History Tells Us How North Korea Would Handle the Death of Kim Jong-un

April 23, 2020 Topic: Politics Region: Asia Blog Brand: Korea Watch Tags: North KoreaKim Jong-unKim Jong-ilRegime TransitionSuccession

History Tells Us How North Korea Would Handle the Death of Kim Jong-un

North Korea will use a fog of disinformation to maintain stability, just as Pyongyang did with Kim Jong-il.

Editor's Note: This is part of a symposium asking what happens if Kim Jong-un died. To read the other parts of the series click here.

The question of potential instability and a possible power struggle came up when Kim Jong-il, father of the current leader, suffered a stroke and lapsed into a coma in 2008. Back then, North Korea kept his illness secret for weeks, and kept him out of the public eye for months. 

The uncertainty back then sparked very real, very relevant questions about what might happen in this impoverished, nuclear-armed country where there was no clear chain of succession. And the stakes are even higher today, given the nuclear advancements Kim Jong-un has made as well as the even more fragile state of the North Korean economy under sanctions.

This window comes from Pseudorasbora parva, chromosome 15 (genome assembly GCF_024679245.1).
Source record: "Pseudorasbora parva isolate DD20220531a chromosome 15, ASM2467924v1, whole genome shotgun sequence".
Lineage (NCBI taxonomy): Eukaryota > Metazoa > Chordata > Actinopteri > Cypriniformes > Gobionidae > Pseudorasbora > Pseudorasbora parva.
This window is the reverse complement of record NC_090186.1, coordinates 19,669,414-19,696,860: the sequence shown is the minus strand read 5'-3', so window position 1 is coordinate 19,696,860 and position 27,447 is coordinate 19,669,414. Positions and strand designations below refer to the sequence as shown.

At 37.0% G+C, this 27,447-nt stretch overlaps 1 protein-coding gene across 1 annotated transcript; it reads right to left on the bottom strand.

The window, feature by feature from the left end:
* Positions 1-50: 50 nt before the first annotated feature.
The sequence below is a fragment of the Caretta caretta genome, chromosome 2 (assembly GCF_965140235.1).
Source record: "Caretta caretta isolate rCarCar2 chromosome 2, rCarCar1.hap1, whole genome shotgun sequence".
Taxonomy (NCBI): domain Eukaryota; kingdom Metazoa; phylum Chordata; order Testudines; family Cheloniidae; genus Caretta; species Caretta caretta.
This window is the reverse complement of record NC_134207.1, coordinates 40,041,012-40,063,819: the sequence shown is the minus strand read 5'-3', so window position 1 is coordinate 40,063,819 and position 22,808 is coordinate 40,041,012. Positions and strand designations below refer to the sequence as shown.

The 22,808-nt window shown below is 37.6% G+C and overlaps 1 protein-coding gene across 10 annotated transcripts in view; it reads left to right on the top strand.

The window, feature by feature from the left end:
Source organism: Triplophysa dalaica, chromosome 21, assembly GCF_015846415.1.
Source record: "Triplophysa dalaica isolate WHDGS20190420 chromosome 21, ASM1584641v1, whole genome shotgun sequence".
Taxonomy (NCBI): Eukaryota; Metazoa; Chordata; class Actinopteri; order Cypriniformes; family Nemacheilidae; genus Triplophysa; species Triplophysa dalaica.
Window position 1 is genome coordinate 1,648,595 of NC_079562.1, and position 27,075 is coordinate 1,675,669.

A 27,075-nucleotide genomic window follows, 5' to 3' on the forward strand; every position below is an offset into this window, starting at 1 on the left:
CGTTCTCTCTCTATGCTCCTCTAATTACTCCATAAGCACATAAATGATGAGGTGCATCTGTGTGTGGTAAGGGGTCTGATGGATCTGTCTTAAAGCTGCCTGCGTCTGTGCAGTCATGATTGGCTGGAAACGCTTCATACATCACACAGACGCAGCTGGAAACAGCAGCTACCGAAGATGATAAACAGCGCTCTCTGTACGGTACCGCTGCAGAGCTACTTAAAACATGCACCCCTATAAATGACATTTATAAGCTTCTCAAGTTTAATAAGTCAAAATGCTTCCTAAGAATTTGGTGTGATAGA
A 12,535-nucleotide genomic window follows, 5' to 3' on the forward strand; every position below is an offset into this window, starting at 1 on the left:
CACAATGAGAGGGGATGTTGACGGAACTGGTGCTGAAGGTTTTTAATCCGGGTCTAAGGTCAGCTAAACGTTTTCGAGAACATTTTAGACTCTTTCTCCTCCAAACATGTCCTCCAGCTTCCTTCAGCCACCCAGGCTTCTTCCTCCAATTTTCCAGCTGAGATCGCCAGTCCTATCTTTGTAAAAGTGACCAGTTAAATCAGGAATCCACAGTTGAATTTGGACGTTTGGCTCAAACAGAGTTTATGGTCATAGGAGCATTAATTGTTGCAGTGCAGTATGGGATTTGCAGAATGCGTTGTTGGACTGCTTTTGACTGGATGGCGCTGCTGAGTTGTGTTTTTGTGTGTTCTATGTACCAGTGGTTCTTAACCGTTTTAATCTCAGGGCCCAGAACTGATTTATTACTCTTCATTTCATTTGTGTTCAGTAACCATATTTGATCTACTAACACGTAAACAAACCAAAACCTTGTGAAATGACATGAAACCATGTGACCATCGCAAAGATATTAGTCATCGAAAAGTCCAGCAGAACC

We should remember that North Korea was able to quietly tighten the cordon of security around his ailing father in 2008 and effectively restrict the flow of information in and out of the country as a way to avoid sparking panic at home as well to conceal his state of health to the outside world. That gave the regime time to put measures in place to ensure stability as well as to focus on a succession plan to groom Kim Jong-un and introduce him as the heir apparent. It wasn’t much time but it was enough to avert a crisis of instability when Kim Jong-ll died in 2011.

Some analysts have long predicted the collapse of the North Korean regime with a change of leadership. But I would say the system is stronger than we think, partly due to the fog of disinformation that the regime employs to keep its citizens in the dark. Uncertainty paralyzes them.

If Kim Jong-un were to fall ill or worse, we would see that same quiet tightening of security and the flow of information as we saw in 2008. Perhaps we are seeing that now. But we may not know immediately, and the inner circle would seek to conceal the true state of matters for as long as possible to buy time to maintain stability and put a succession plan in place.

Jean H. Lee is director of the Hyundai Motor-Korea Foundation Center for Korean History and Public Policy at the Wilson Center, and a veteran foreign correspondent who ran the AP’s Seoul bureau and opened the news agency’s Pyongyang bureau. Follow her on Twitter @newsjean.

Image: Reuters